Article note: As the saying goes, "There is no cloud, it's just someone else's computer"
If you're going to rent your computer, make sure the people you're renting it from are established, solvent, and not scum, and/or at least have a backup plan if they turn out to be.
"At least 20 web hosting providers have hastily notified customers today, Saturday, December 7, that they plan to shut down on Monday, giving their clients two days to download data from their accounts before servers are shut down and wiped clean," reports ZDNet.
And no refunds are being provided:
All the services offer cheap low-end virtual private servers [and] all the websites feature a similar page structure, share large chunks of text, use the same CAPTCHA technology, and have notified customers using the same email template. All clues point to the fact that all 20 websites are part of an affiliate scheme or a multi-brand business ran by the same entity...
As several users have pointed out, the VPS providers don't list physical addresses, don't list proper business registration information, and have no references to their ownership... A source in the web hosting industry who wanted to remain anonymous told ZDNet that what happened this weekend is often referred to as "deadpooling" -- namely, the practice of setting up a small web hosting company, providing ultra-cheap VPS servers for a few dollars a month, and then shutting down a few months later, without refunding customers.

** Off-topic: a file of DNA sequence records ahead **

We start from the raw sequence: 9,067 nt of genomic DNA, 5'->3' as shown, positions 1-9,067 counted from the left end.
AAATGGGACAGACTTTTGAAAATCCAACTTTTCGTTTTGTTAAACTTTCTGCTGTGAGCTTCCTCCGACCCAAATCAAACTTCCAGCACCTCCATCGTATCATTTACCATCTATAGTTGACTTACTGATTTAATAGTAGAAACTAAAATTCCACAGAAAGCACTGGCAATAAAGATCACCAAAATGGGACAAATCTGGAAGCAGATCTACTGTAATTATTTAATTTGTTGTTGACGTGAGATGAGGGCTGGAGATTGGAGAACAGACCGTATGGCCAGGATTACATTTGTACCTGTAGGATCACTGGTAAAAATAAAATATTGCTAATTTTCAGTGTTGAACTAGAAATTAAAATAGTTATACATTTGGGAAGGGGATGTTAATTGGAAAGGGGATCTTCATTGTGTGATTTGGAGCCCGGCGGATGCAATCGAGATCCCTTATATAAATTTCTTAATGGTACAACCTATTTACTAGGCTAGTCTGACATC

"This is a systemic issue within the low-end market, we call it deadpooling," the source told us. "It doesn't happen often at this scale, however."
ZDNet provided this alphabetical list of the 20 companies: ArkaHosting, Bigfoot Servers, DCNHost, HostBRZ, HostedSimply, Hosting73, KudoHosting, LQHosting, MegaZoneHosting, n3Servers, ServerStrong, SnowVPS, SparkVPS, StrongHosting, SuperbVPS, SupremeVPS, TCNHosting, UMaxHosting, WelcomeHosting, X4Servers.
However, "A user who was impacted by his VPS provider's shutdown also told ZDNet that the number of VPS providers going down is most likely higher than 20, as not all customers might have shared the email notification online, with others."
Read more of this story at Slashdot.